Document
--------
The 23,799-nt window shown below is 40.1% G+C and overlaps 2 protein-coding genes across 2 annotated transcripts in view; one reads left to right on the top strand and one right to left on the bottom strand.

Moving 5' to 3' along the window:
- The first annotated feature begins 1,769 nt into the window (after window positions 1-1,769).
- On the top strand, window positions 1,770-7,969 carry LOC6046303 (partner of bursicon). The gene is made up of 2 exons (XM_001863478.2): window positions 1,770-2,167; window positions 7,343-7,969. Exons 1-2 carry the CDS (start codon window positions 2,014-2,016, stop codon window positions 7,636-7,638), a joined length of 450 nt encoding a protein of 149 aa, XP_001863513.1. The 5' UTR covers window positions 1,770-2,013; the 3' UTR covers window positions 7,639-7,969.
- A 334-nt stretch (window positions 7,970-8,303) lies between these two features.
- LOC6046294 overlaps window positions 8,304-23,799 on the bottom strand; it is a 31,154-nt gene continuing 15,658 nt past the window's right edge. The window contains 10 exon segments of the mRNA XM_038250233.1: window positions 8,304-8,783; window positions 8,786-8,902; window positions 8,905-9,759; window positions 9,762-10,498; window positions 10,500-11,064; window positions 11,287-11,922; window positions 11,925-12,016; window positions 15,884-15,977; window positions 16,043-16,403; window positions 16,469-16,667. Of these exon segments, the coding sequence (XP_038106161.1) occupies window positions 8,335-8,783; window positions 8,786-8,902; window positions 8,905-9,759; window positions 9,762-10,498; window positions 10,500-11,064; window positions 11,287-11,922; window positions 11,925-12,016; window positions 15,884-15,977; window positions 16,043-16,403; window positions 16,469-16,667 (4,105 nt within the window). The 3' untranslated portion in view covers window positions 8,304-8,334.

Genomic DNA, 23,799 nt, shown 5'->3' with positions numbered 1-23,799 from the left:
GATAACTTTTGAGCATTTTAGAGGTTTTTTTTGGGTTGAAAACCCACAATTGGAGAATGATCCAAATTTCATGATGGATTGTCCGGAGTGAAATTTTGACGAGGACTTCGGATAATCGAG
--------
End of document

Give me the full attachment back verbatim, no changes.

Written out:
The 23,799-nt window shown below is 40.1% G+C and overlaps 2 protein-coding genes across 2 annotated transcripts in view; one reads left to right on the top strand and one right to left on the bottom strand.

Moving 5' to 3' along the window:
- The first annotated feature begins 1,769 nt into the window (after window positions 1-1,769).
- On the top strand, window positions 1,770-7,969 carry LOC6046303 (partner of bursicon). The gene is made up of 2 exons (XM_001863478.2): window positions 1,770-2,167; window positions 7,343-7,969. Exons 1-2 carry the CDS (start codon window positions 2,014-2,016, stop codon window positions 7,636-7,638), a joined length of 450 nt encoding a protein of 149 aa, XP_001863513.1. The 5' UTR covers window positions 1,770-2,013; the 3' UTR covers window positions 7,639-7,969.
- A 334-nt stretch (window positions 7,970-8,303) lies between these two features.
- LOC6046294 overlaps window positions 8,304-23,799 on the bottom strand; it is a 31,154-nt gene continuing 15,658 nt past the window's right edge. The window contains 10 exon segments of the mRNA XM_038250233.1: window positions 8,304-8,783; window positions 8,786-8,902; window positions 8,905-9,759; window positions 9,762-10,498; window positions 10,500-11,064; window positions 11,287-11,922; window positions 11,925-12,016; window positions 15,884-15,977; window positions 16,043-16,403; window positions 16,469-16,667. Of these exon segments, the coding sequence (XP_038106161.1) occupies window positions 8,335-8,783; window positions 8,786-8,902; window positions 8,905-9,759; window positions 9,762-10,498; window positions 10,500-11,064; window positions 11,287-11,922; window positions 11,925-12,016; window positions 15,884-15,977; window positions 16,043-16,403; window positions 16,469-16,667 (4,105 nt within the window). The 3' untranslated portion in view covers window positions 8,304-8,334.

Genomic DNA, 23,799 nt, shown 5'->3' with positions numbered 1-23,799 from the left:
GATAACTTTTGAGCATTTTAGAGGTTTTTTTTGGGTTGAAAACCCACAATTGGAGAATGATCCAAATTTCATGATGGATTGTCCGGAGTGAAATTTTGACGAGGACTTCGGATAATCGAG